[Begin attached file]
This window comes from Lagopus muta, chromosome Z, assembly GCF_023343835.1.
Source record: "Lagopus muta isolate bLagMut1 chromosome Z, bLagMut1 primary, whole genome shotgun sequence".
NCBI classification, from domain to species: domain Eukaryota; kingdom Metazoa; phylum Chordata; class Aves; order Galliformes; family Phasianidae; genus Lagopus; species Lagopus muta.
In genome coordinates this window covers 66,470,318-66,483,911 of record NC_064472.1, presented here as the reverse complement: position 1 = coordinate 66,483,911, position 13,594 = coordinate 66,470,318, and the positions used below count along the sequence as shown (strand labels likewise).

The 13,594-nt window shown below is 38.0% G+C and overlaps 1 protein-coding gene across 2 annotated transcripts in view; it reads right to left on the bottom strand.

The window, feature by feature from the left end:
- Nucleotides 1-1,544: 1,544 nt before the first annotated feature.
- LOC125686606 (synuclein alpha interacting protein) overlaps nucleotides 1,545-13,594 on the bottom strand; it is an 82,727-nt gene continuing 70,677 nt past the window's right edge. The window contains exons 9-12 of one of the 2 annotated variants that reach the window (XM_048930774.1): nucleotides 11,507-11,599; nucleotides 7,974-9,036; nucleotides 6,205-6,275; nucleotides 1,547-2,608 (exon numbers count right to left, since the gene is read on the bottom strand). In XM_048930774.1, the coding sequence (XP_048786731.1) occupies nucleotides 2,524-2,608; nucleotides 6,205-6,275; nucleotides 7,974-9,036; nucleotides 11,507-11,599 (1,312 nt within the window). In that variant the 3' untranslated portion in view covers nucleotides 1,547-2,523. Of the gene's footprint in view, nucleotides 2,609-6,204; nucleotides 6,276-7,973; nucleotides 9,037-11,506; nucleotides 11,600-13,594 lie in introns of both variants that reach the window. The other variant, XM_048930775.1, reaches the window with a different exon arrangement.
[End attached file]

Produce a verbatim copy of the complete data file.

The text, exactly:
This window comes from Lagopus muta, chromosome Z, assembly GCF_023343835.1.
Source record: "Lagopus muta isolate bLagMut1 chromosome Z, bLagMut1 primary, whole genome shotgun sequence".
NCBI classification, from domain to species: domain Eukaryota; kingdom Metazoa; phylum Chordata; class Aves; order Galliformes; family Phasianidae; genus Lagopus; species Lagopus muta.
In genome coordinates this window covers 66,470,318-66,483,911 of record NC_064472.1, presented here as the reverse complement: position 1 = coordinate 66,483,911, position 13,594 = coordinate 66,470,318, and the positions used below count along the sequence as shown (strand labels likewise).

The 13,594-nt window shown below is 38.0% G+C and overlaps 1 protein-coding gene across 2 annotated transcripts in view; it reads right to left on the bottom strand.

The window, feature by feature from the left end:
- Nucleotides 1-1,544: 1,544 nt before the first annotated feature.
- LOC125686606 (synuclein alpha interacting protein) overlaps nucleotides 1,545-13,594 on the bottom strand; it is an 82,727-nt gene continuing 70,677 nt past the window's right edge. The window contains exons 9-12 of one of the 2 annotated variants that reach the window (XM_048930774.1): nucleotides 11,507-11,599; nucleotides 7,974-9,036; nucleotides 6,205-6,275; nucleotides 1,547-2,608 (exon numbers count right to left, since the gene is read on the bottom strand). In XM_048930774.1, the coding sequence (XP_048786731.1) occupies nucleotides 2,524-2,608; nucleotides 6,205-6,275; nucleotides 7,974-9,036; nucleotides 11,507-11,599 (1,312 nt within the window). In that variant the 3' untranslated portion in view covers nucleotides 1,547-2,523. Of the gene's footprint in view, nucleotides 2,609-6,204; nucleotides 6,276-7,973; nucleotides 9,037-11,506; nucleotides 11,600-13,594 lie in introns of both variants that reach the window. The other variant, XM_048930775.1, reaches the window with a different exon arrangement.